Saturday, December 22, 2012

This is 40 [2012]

MPAA (R)  CNS/USCCB (O)  Michael Phillips (2 1/2 Stars)  Fr. Dennis (3 Stars)

IMDb listing
CNS/USCCB review
Michael Phillips' review

I came to the (as it turns out) appropriately R-rated comedy This is 40 (written and directed by Judd Apatow) skeptically and with rather low expectations.  The advertising for the film claimed that it was the "sort of sequel" to Knocked Up [2007].  So far so good, except for the almost "epic" level of drug use by the slacker Seth Rogan character in that film (neither he nor Katherine Heigl's character appear in this one), I generally liked Knocked Up.  (This film is about Katherine Heigl's character's sister, Debbie (played by Leslie Mann) and her family ...).  But I did not like the advertising's claim that this story was not only "their story" -- Debbie's and her husband Pete's (played by Paul Rudd) -- but "everybody's story."  Really?

One criticism already made by the film since its release is that there's not a single black person (or Hispanic) in it, this despite being set in LOS ANGELES...  As obvious as this failing is once one thinks about it, I have to admit that this time I honestly missed this (though those reading my blog would know that I repeatedly point failings like this out, and note it now).

Instead, this time around, my bigger question coming into the film regarded class rather than race because it was more or less obvious to me that Debbie and Pete were living a rather upper middle class lifestyle and hence their preoccupation with "turning 40" seemed to have a positively "petit bourgeoisie" feel to it that I suspect would be irritating to a Family Guy / Everybody Loves Raymond audience.  Thankfully, one of the funniest characters in the film, small as her role may have been, was that played by Melissa McCarthy who plays "Catherine" a more bluecollarish working mom who lets Debbie and Pete "have it" at a conference with the children's school principal after an altercation between Debbie and Catherine's bucktoothed "Tom Petty looking" son.  Catherine's complaints become so over the top that she doesn't stand a chance against the more wily/devious Debbie and Pete, but at least Catherine's voice (and that of an entire class of people behind her) is, indeed, given a chance to be heard.

Finally, both of the reviews in the local Chicago papers that I had read prior to seeing the film expressed concerns about Debbie and Pete's arguments.  One reviewer noted that the arguments were at times so vicious that one was left wishing at some point that the two "just get divorced" (and indeed "for the sake of the children.")  Having seen the movie now, I don't believe that the arguing is as bad as that.  (If you want some real world-class family squabbling, go rent a contemporary East European film (all subtitled) like Poupata (Czech), Dom (Slovak), Chrzest (Polish) or Elena (Russian) (I'm of Czech descent BTW...) where family dynamics are also playing a major role in their films and where the problems/arguments are often much darker/more desperate).  In the case of the current film, This is 40, one is simply compelled to note (and to warn Readers) that like many American comedies these days, there's more to this film than simply "laughs."  There are some rather painful issues being surfaced amidst those laughs, issues that are not all that easy to confront directly (except perhaps with a somewhat nervous smile/laugh).  These include American families' increasing difficulty to maintain the life-style that they had been accustomed to and difficult to resolve issues with one's own parents / families of origin.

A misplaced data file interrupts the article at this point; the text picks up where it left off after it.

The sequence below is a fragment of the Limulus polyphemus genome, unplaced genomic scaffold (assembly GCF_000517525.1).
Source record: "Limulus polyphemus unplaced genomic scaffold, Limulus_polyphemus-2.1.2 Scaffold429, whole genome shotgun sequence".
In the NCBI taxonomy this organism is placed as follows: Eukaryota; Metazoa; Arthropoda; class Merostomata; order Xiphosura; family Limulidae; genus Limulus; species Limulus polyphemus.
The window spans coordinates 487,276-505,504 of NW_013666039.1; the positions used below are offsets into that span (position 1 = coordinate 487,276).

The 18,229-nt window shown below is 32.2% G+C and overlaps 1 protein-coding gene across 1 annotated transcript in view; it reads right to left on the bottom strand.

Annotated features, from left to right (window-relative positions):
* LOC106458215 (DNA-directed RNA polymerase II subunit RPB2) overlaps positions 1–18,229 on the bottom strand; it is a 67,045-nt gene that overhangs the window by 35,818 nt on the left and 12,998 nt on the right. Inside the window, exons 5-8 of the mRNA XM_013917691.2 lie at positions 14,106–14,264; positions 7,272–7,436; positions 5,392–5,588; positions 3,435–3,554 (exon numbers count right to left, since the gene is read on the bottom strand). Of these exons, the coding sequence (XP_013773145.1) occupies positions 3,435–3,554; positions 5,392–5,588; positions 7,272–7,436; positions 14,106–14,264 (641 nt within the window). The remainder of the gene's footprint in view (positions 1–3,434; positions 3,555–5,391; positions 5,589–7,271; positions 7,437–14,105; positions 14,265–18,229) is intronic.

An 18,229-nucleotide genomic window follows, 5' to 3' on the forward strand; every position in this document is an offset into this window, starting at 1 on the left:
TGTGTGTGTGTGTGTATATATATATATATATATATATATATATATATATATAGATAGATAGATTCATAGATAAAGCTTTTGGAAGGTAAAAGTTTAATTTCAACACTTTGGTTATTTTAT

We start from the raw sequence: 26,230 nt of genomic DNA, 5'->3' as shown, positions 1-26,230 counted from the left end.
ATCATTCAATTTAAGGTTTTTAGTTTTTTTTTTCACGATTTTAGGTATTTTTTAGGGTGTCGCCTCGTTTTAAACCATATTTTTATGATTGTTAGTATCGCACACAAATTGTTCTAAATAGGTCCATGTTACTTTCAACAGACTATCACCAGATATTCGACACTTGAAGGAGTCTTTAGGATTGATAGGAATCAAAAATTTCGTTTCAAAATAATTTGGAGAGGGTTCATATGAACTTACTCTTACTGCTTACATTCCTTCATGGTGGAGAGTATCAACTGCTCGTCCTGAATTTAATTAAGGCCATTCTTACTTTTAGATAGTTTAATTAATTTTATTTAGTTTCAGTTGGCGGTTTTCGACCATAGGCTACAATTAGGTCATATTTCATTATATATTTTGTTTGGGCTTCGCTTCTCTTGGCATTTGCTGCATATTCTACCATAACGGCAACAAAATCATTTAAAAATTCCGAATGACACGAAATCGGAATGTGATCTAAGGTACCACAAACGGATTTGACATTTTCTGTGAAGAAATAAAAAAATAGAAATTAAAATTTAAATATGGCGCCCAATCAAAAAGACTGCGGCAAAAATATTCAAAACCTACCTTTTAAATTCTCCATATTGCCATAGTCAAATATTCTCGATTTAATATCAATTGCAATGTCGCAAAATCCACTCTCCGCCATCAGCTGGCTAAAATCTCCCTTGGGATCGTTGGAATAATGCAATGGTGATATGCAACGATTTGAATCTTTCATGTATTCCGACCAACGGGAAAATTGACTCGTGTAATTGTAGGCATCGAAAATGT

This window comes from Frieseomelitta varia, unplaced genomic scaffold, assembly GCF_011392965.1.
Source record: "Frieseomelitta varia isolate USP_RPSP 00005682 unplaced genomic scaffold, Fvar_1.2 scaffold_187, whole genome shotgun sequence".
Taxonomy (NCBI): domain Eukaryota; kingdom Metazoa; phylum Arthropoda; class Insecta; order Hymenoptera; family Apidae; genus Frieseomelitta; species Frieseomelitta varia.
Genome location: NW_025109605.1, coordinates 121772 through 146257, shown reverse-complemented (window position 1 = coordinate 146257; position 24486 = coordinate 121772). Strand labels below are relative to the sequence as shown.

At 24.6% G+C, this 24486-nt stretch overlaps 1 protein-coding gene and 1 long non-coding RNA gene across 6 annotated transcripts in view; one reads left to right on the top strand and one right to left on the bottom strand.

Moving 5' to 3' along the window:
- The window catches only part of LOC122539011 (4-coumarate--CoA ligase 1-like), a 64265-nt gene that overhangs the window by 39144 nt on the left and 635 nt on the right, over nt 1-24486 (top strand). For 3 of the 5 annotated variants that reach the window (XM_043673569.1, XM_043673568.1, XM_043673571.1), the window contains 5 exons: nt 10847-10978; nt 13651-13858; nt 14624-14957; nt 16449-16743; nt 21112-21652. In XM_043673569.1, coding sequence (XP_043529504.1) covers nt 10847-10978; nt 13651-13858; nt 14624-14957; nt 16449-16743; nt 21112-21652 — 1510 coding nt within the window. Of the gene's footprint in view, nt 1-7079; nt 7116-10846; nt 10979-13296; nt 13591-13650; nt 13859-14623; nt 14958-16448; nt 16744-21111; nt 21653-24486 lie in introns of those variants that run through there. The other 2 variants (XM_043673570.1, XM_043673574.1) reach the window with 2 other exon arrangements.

So many/most audience members will probably wince at times during this film -- and perhaps start to see why the film makers made the claim that the film is not just Debbie and Pete's story but "everybody's story."  In the couple's arguments as well as their coping with a world of  "ipods" and "facebook" rather than "tree houses" and "LPs" the couple's story becomes probably similar to most of our stories (at least for us "over 40").

So then, how did the film do?  I left the film feeling that it was much better than I expected.  Again, it's not really a comedy, though it does have many very funny moments.  Still I am happy that it was made and despite its rather pristine whiteness and upper-middle-class starting point, I do think that most adult American viewers will understand.

A final note to Parents:  I do believe the film is appropriately rated-R.  It is rather crude at times and contains scenes that would make many/most contemporary American parents wince.  For instance, there is a rather gratuitous scene in the film in which the audience gets to see (from the back) Debbie giving her husband a ... Was it necessary to the plot?  No.  And I'm pretty certain that most parents would probably find the scene wildly inappropriate for their teens.

That said, this would not be a bad film for adults and families with adult/grown children confronting some rather difficult issues to see.

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